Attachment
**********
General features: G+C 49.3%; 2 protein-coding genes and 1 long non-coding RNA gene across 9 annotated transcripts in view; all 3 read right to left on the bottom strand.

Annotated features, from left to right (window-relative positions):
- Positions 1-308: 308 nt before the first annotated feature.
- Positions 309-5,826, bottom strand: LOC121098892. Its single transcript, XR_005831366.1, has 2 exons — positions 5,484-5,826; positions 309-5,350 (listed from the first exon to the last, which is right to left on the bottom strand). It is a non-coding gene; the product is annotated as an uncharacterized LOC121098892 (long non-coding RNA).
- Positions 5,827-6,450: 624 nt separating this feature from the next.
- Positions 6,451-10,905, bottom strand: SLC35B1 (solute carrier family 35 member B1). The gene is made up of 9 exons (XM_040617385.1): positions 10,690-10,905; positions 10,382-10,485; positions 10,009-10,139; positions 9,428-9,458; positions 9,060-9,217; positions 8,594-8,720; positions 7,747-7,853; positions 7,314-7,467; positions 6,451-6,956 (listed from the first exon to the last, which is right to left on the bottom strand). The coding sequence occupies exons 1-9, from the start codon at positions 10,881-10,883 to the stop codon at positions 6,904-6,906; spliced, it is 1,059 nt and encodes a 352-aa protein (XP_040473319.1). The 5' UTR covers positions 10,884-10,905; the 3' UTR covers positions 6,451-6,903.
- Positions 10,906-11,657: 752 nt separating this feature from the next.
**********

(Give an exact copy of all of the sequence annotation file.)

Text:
General features: G+C 49.3%; 2 protein-coding genes and 1 long non-coding RNA gene across 9 annotated transcripts in view; all 3 read right to left on the bottom strand.

Annotated features, from left to right (window-relative positions):
- Positions 1-308: 308 nt before the first annotated feature.
- Positions 309-5,826, bottom strand: LOC121098892. Its single transcript, XR_005831366.1, has 2 exons — positions 5,484-5,826; positions 309-5,350 (listed from the first exon to the last, which is right to left on the bottom strand). It is a non-coding gene; the product is annotated as an uncharacterized LOC121098892 (long non-coding RNA).
- Positions 5,827-6,450: 624 nt separating this feature from the next.
- Positions 6,451-10,905, bottom strand: SLC35B1 (solute carrier family 35 member B1). The gene is made up of 9 exons (XM_040617385.1): positions 10,690-10,905; positions 10,382-10,485; positions 10,009-10,139; positions 9,428-9,458; positions 9,060-9,217; positions 8,594-8,720; positions 7,747-7,853; positions 7,314-7,467; positions 6,451-6,956 (listed from the first exon to the last, which is right to left on the bottom strand). The coding sequence occupies exons 1-9, from the start codon at positions 10,881-10,883 to the stop codon at positions 6,904-6,906; spliced, it is 1,059 nt and encodes a 352-aa protein (XP_040473319.1). The 5' UTR covers positions 10,884-10,905; the 3' UTR covers positions 6,451-6,903.
- Positions 10,906-11,657: 752 nt separating this feature from the next.